"We wanted the world of computing to stop at PCs and the world - as it never does - didn't stop innovating. The new CEO of Microsoft Satya [Nadella] said it well the other day: 'Our industry does not respect tradition, it respects innovation.' I think he was 100 percent right and it's why we missed the mobile move," he said.
On 3D printing, the full potential of which hasn't even begun to emerge, Krzanich was hopeful: "I don't even think we've scratched the surface on how 3D printing will change the way things get made.
"New materials and capabilities will continue to be developed and be able to be 3D printed, and as that occurs more and more uses will be identified and whole industries will be changed."
From the Q&A, we also discovered Krzanich is fond of a chilled peanut butter and jelly (jam) sandwich, and - like Bill Gates - can jump over a chair, depending on its size.
By V3's Michael Passingham, who encourages you to Ask Him Anything
It’s official: Microsoft’s new CEO is former cloud chief Satya Nadella. The news had been expected since last week and was confirmed on Tuesday afternoon. The appointment marks a new era at Microsoft as it prepares for life under the third CEO in its history.
But who is Nadella? It’s fair to say he’s not the most well-known name in the business, even if he clearly was a high flyer at the company.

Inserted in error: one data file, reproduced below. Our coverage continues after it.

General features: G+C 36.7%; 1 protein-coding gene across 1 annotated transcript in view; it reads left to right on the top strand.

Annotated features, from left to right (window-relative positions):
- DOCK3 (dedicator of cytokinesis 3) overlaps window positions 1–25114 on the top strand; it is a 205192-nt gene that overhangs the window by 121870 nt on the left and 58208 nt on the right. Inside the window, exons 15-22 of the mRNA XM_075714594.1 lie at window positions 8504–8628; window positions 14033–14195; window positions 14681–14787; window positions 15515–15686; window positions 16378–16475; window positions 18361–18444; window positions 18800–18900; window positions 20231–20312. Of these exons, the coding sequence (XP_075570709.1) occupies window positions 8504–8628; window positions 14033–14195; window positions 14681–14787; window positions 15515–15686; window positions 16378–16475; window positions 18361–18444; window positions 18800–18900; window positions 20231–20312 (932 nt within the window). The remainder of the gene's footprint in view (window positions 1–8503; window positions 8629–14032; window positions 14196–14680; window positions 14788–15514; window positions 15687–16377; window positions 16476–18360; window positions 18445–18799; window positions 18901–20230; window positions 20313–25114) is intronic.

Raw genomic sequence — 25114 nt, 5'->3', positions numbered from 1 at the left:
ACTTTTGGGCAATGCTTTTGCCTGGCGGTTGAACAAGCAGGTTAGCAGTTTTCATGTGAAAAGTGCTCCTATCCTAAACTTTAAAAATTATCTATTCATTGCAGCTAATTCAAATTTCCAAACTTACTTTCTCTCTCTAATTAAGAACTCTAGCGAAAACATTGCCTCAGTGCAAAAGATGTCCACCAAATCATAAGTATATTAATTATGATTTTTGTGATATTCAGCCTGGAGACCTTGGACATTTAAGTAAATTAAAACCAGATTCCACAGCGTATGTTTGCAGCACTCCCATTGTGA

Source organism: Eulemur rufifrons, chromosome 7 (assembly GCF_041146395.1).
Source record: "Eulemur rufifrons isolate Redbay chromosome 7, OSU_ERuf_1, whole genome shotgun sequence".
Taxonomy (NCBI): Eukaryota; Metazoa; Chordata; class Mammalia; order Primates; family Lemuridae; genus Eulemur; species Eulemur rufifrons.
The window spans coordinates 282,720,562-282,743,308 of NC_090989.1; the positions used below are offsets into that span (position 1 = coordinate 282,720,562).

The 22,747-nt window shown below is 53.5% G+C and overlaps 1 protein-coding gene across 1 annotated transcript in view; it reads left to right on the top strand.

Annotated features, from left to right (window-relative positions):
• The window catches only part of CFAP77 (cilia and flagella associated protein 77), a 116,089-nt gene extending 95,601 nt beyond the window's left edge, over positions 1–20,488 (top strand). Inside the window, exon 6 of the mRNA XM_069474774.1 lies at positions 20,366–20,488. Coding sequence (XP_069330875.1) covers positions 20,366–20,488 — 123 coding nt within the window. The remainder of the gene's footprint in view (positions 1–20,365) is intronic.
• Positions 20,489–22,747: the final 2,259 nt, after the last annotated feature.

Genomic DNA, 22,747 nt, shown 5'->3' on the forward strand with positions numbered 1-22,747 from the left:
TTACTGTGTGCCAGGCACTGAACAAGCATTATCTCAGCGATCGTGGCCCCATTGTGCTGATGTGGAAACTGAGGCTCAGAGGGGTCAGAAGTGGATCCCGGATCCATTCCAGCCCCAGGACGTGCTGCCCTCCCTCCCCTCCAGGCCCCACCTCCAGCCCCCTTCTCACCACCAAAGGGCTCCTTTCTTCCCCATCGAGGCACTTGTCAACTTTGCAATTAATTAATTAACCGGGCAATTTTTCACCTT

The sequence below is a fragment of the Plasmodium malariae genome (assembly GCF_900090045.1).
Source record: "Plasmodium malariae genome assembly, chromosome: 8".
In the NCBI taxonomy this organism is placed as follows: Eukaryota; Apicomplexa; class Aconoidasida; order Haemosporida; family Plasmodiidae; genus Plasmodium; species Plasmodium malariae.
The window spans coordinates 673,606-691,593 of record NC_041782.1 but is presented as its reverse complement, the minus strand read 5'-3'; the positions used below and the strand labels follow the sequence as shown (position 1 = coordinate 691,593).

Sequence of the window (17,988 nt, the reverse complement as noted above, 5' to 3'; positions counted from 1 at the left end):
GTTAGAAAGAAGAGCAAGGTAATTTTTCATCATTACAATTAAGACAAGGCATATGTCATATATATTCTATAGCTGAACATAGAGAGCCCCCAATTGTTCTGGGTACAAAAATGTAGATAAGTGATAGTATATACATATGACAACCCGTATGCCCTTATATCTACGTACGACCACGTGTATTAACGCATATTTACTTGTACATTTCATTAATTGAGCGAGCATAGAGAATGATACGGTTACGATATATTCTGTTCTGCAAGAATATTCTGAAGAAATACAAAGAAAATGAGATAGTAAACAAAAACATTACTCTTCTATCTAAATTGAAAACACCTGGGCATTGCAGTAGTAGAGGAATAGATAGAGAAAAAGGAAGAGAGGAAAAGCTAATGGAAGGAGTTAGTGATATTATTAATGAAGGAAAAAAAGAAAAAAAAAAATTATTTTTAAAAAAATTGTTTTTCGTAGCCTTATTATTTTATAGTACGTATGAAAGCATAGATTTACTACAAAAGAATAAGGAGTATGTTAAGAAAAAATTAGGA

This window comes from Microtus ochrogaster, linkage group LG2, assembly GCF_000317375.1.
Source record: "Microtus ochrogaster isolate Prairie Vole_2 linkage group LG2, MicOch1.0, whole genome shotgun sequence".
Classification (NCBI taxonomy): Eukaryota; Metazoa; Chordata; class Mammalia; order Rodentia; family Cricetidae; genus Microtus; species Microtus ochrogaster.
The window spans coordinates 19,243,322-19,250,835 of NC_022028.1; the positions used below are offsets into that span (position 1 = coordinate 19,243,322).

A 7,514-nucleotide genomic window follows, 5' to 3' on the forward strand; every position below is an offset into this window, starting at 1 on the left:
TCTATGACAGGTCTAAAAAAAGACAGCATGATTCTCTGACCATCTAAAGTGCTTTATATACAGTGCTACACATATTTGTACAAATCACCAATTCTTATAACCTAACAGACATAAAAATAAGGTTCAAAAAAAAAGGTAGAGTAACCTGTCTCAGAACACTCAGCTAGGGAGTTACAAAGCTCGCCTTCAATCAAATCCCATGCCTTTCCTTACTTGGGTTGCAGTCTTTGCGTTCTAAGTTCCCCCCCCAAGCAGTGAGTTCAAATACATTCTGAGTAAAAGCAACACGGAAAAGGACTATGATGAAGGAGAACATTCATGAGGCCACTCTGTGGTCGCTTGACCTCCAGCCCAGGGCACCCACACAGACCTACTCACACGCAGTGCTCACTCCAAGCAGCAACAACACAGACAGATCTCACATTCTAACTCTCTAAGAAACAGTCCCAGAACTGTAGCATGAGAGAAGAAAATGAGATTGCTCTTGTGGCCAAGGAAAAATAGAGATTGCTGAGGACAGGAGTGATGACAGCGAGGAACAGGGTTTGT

But Microsoft has done its best to bring his personality to the fore in their announcement, and included some nice touchy-feely details in the release that could prove useful for sounding like you know who he is in any board meetings or pub chats.
1. He’s a poetry lover, of both American and Indian writers, claiming it’s like code. “You’re trying to take something that can be described in many, many sentences and pages of prose, but you can convert it into a couple lines of poetry and you still get the essence, so it’s that compression,” he said.
2. He loves test cricket, which is almost certainly a first among big US tech CEOs. “[It] is the longest form of any sport in the world,” he said. “I love it. There’s so many subplots in it, it’s like reading a Russian novel.”
3. He was born in Hyderabad, India, is 46 and has three children. He has a bachelor's degree in electrical engineering from Mangalore University and a master's degree in computer science from the University of Wisconsin.
4. His first job in the industry was at Sun Microsystems before he joined Microsoft in 1992. While working at Sun he was also studying for a master's degree in business when the role at Microsoft became available. He wanted to continue studying, though, so would fly from Seattle to Chicago for the weekend to complete his studies, underlining his determination.
5. Nadella already knows many of Microsoft's key product areas well, and before taking the CEO role he led the Cloud OS platform team. Cloud OS is used to power all of Microsoft’s internet cloud services such as Office 365, Bing, SkyDrive – now renamed OneDrive – Xbox Live, Skype and Dynamics.
For more from the man himself, Microsoft has put together a little video chat. It's probably not the toughest grilling he'll face as the new CEO but it gives some nice insight into his style – it's fair to say it is very different to Steve Ballmer's.
Building the UK's cyber security skill base and economy has been an ongoing goal of the UK government and its Cyber Security Strategy.